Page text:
The Independent Summer School: Day 3 - Science: With Work like This, Who Needs Play? ; Children Are Natural Scientists. in Fact, Says Sanjida O'Connell, It Requires Scarcely Any `Teaching' to Put Their Native Curiosity to Good Educational Use
Sanjida O'Connell, The Independent (London, England)
Science has never been as important to our lives as it is now. Today's world is dominated by mobile phones, laptops, palmtops and devices that let your fridge tell the supermarket you're low on marge. We can fax, wap, text, e-mail, and cyber-chat.
Even if we're reluctant to join the global village, we might want to decide whether we should have clones or pollution-free transport, or whether we should grow replacement hearts, live on Mars or live longer. "In order to engage in the debate about what's happening in society, we need to be scientifically literate," says Professor Susan Greenfield, a neurologist at Oxford University.
According to Dr David Moore, the chief executive of the Association for Science Education, all children are born scientists. Science is an articulation of their natural curiosity and, he says, we need to encourage that curiosity.
Children begin to learn about science at school when they are five. At that stage, science isn't split up into its core subjects of chemistry, biology and physics. Research shows that children are enthusiastic about science at this point of their schooling but that, from GCSEs to university level, they lose interest.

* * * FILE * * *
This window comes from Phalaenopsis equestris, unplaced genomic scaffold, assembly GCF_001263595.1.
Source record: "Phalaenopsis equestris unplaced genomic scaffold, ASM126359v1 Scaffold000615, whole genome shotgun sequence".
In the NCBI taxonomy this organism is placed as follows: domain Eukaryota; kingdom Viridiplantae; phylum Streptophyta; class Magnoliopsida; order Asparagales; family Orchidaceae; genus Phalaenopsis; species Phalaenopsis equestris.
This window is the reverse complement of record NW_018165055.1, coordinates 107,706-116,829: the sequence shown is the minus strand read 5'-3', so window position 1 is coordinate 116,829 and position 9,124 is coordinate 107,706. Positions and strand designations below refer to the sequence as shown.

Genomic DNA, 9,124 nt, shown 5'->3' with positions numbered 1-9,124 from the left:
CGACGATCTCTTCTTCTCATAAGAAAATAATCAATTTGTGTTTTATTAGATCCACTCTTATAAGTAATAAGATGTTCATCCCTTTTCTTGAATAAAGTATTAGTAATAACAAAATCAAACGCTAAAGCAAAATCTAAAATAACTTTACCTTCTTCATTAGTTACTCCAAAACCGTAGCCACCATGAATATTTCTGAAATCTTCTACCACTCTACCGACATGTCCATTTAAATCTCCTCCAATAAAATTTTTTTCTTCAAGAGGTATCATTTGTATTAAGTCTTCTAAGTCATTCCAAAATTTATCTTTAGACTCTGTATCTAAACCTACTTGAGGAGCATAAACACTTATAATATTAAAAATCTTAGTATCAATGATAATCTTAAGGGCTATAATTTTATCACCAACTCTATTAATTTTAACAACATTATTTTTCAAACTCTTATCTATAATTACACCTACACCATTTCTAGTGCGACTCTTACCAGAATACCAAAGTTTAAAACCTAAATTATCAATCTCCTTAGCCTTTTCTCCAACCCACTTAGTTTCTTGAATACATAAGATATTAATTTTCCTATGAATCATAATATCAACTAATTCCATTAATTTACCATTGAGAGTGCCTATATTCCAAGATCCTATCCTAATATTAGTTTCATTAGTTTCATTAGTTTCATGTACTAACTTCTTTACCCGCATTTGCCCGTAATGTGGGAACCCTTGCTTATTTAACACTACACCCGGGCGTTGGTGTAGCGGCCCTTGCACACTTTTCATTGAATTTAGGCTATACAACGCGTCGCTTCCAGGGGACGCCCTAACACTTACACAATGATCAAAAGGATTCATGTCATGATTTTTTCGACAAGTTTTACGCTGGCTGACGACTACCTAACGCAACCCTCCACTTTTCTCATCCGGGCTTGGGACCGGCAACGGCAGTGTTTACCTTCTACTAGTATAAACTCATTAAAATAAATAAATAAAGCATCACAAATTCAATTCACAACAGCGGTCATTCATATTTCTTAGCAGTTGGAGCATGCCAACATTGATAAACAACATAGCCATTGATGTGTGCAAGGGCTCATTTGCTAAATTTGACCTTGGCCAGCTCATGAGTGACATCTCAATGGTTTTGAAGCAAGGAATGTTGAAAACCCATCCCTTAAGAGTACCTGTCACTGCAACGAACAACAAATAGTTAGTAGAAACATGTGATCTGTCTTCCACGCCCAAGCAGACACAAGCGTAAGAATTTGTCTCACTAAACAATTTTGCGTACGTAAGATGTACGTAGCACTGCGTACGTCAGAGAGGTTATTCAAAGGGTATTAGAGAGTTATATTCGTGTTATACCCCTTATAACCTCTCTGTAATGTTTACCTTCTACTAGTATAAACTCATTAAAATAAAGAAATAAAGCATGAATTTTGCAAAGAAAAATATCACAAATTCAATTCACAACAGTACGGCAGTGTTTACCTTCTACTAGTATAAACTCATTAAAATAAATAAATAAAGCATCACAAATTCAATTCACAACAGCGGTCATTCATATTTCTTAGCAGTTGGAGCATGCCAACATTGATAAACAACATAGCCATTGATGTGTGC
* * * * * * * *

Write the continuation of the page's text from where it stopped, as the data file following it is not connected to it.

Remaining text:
"We haven't been good enough at showing them that science is a good career move," says Dr Moore. "To many children, a career in science is not as obvious as being a TV presenter."
So what is the best way of retaining and building on children's natural curiosity? When Adam Hart-Davis's son was small, he used to point to the family cat and ask, "Why is it a cat?" and "What would happen if it wasn't a cat?" Children can drive parents dotty with questions, says Dr Hart- Davis, who trained in chemistry before becoming an inventor and television presenter. "But eventually children will start asking sensible questions and the primary reason why some people are good at science is because they ask the right questions."
This summer, it's highly likely that many children will have been driving their parents dotty. The experiments and projects on these pages are designed to be a fun and refreshing take on science, and all can be done easily at home.
According to the experts, the best way to inspire children is to try to answer their questions. "The important thing is to get youngsters talking to parents," says Dr Moore. "It doesn't matter if you don't know all the answers. After all, science doesn't know all the answers; science is a voyage of discovery. …